how_to_write_a_perldelta - How to write a perldelta
This is intended as a guide for how to write a perldelta. There has never been a formal specification - the working rule is "fake up a document that looks something close to the existing perldeltas". So if it's unclear how to do something, see if it's been done before, and if the approach works there, steal it.
Note there is a file Porting/perldelta_template.pod which contains a skeleton version of a perldelta.pod file, which should normally be copied in at the start of a new release.
Pod is more a physical markup language, rather than a logical markup language. Despite that it has some built in conventions. Stick to them:
F<>is for File
C<>is for Code
L<>is for Link
Whilst modules could also be links, usually in the context of the perldelta the reference is to code
useing them, rather than something within their documentation.
Be consistent in how bugs are referenced. One style is
perl #43010inline, but enclose in square brackets after a sentence.
[perl #43010]. This mirrors how rt.perl.org subject lines appear.
rt.cpan.org #43010inline, but enclose in square brackets after a sentence.
[rt.cpan.org #43010]. This mirrors how rt.cpan.org subject lines appear.
Debian bug #379463
In a list, either make every item a note, or a full sentence. Either end every item with a full stop, or ensure that no item ends with one. regex xor regexp - choose exactly one, and stick to it.
Historically, the perldelta has consisted of a sequence of
=head1 sections, usually in the same order. Un-needed sections are deleted, and if something doesn't fit nicely into the existing sections, a new more appropriate section is created.
Follows this formula:
perl5104delta - what is new for perl v5.10.4
For a release on a stable branch, follows this formula:
This document describes differences between the 5.10.3 release and the 5.10.4 release.
For the start of a new stable branch, follows this formula:
This document describes differences between the 5.10.0 release and the 5.12.0 release.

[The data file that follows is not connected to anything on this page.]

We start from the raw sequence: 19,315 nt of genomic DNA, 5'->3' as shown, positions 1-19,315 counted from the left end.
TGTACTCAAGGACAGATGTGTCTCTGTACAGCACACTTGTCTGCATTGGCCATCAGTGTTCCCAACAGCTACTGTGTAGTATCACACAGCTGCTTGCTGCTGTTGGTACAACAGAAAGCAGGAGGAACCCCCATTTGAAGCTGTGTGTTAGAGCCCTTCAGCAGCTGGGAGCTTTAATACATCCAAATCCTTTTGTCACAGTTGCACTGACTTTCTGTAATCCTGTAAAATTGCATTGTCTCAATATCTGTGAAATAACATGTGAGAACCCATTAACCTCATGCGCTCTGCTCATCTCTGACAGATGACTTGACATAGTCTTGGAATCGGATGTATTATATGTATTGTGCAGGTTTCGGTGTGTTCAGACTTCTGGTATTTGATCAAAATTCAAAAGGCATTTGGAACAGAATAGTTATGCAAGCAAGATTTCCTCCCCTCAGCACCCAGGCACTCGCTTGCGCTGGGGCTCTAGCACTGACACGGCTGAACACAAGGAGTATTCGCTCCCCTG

Clearly this sets the scope of which changes are to be summarised in the rest of the document.
There was a Notice section in perl589delta, to carry an important notice.
- Incompatible Changes
For a release on a stable branch, this section aspires to be
There are no changes intentionally incompatible with 5.10.3. If any exist, they are bugs and reports are welcome.
- Core Enhancements
New core language features go here. Summarise user-visible core language enhancements. Particularly prominent performance optimisations could go here, but most should go in the "Performance Enhancements" section.
Feature inside modules (pure-Perl and XS) go in "Modules and Pragmata"
- New Platforms
List any platforms that this version of perl compiles on, that previous versions did not. These will either be enabled by new files in the hints/ directories, or new subdirectories and README files at the top level of the source tree.
- Modules and Pragmata
All changes to installed files in cpan/, dist/, ext/ and lib/ go here, in a list ordered by distribution name. Minimally it should be the module version, but it's more useful to the end user to give a paragraph's summary of the module's changes. In an ideal world, dual-life modules would have a Changes file that could be cribbed.
Whilst this section could be built by incrementally working through change descriptions applying to files, this is prone to error. It's better to collate changes by module, and then summarise all changes to a module as a group.